Introduction to this document

Exit questionnaire

Asking employees who have resigned to complete an exit questionnaire and attend an exit interview will enable you to gather useful information about their reasons for leaving. It will also enable you to identify problems and to take steps to sort these out before the employee leaves, thus decreasing the risk of a successful constructive dismissal claim being brought by the employee.


Dismissal is only one side of the termination of employment coin. Many employees resign from their jobs every year for a variety of reasons, the main one being because they have secured alternative employment, which they perceive to be more advantageous, either financially or for career progression. In these circumstances, there is usually no dispute between employer and employee and the employee leaves on reasonably good terms.

Exit questionnaire and interview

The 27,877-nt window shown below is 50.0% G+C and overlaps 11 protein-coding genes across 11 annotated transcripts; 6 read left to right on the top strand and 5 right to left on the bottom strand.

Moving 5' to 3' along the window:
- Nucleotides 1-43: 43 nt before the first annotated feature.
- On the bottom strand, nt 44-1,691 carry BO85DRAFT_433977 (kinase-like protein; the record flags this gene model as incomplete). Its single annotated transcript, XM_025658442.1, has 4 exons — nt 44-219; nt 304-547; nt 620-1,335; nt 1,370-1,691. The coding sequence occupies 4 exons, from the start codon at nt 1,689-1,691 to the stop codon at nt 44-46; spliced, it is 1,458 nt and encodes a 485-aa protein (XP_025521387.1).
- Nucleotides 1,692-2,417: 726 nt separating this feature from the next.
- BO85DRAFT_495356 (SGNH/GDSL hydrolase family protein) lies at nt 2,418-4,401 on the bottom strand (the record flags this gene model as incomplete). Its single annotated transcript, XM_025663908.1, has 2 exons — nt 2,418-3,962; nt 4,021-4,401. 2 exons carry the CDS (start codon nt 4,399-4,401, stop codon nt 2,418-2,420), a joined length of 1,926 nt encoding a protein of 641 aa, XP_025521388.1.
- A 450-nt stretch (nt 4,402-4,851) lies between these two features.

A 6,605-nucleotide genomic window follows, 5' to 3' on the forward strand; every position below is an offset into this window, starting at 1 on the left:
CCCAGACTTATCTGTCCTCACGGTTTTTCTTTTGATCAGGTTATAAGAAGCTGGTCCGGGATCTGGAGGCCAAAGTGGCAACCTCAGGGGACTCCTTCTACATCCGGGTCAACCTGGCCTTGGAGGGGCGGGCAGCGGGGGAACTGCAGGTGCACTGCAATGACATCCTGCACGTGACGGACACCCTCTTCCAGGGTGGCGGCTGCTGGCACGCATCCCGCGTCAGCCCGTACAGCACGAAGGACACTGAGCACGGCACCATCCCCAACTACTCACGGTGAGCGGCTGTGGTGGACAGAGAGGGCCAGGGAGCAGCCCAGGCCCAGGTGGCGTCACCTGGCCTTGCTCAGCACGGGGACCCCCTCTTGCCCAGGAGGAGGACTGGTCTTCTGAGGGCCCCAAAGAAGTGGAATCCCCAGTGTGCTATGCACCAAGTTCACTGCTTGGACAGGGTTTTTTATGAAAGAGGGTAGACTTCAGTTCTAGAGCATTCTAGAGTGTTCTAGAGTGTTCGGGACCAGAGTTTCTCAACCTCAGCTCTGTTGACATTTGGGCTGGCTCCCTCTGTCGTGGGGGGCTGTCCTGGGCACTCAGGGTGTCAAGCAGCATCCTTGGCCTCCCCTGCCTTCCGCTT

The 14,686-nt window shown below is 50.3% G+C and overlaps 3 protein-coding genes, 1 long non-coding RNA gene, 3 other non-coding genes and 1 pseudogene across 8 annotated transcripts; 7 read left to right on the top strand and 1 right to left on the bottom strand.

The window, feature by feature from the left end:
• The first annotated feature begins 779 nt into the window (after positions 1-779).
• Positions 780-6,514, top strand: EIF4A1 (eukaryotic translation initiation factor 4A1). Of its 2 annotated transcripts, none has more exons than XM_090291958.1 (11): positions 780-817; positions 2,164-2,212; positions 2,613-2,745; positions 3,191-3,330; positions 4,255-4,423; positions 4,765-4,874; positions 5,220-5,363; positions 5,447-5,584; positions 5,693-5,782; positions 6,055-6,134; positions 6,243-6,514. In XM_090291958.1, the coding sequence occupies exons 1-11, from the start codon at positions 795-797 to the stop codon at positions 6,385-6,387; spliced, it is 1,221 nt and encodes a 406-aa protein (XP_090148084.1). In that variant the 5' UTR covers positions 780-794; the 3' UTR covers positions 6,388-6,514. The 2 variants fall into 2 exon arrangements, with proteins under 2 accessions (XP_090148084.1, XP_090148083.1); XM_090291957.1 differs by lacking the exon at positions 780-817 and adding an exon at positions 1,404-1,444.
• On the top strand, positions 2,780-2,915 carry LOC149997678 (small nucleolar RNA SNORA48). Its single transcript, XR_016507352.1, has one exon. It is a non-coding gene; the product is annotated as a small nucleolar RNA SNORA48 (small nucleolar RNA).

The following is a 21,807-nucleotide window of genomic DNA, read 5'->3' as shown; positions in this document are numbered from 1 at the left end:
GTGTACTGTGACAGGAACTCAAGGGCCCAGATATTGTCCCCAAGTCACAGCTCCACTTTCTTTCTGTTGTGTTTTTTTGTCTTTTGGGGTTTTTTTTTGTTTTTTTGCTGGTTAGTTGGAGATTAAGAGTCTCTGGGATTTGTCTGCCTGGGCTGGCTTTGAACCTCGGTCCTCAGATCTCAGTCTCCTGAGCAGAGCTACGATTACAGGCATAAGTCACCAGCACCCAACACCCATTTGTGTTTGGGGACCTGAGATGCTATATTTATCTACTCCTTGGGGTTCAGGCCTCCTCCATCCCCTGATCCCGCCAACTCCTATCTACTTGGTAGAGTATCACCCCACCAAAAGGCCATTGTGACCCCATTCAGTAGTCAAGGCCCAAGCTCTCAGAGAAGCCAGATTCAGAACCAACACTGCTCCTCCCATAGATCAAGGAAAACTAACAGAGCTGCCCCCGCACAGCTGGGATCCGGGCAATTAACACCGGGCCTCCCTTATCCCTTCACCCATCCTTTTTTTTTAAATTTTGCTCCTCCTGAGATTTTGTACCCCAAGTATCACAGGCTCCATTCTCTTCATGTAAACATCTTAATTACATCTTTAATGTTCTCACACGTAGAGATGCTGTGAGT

However, there is sometimes more to a resignation than meets the eye, even though the employee’s resignation letter says very little. The employee may be resigning because there has been a fundamental breach of their terms and conditions of employment or because they feel there has been a breakdown in mutual trust and confidence between you. Where the employee has sufficient continuity of employment, then you are in constructive dismissal territory in these circumstances. An employee can generally claim constructive dismissal if they have been employed for two years or more. It is therefore best practice to request that all resigning employees complete an Exit Questionnaire. In addition, hold a meeting (often called an “exit interview”) with the employee following their resignation to discuss the reasons for their decision. Adopting these practices enables problems to be brought to light and hopefully resolved before the situation becomes irretrievable. It also enables you to gather information about employees’ reasons for leaving the company which can provide you with invaluable data about your employment practices and procedures, management style, staff morale, etc. Provided that an exit interview is conducted in a sensitive and fair manner, many employees will reveal the truth about their reasons for leaving. The person conducting the interview should, ideally, not be the employee’s line manager but someone in HR. Bear in mind that the employee may well say that they are leaving because they have found a new job, but they must still have had their reasons for looking for alternative employment in the first place.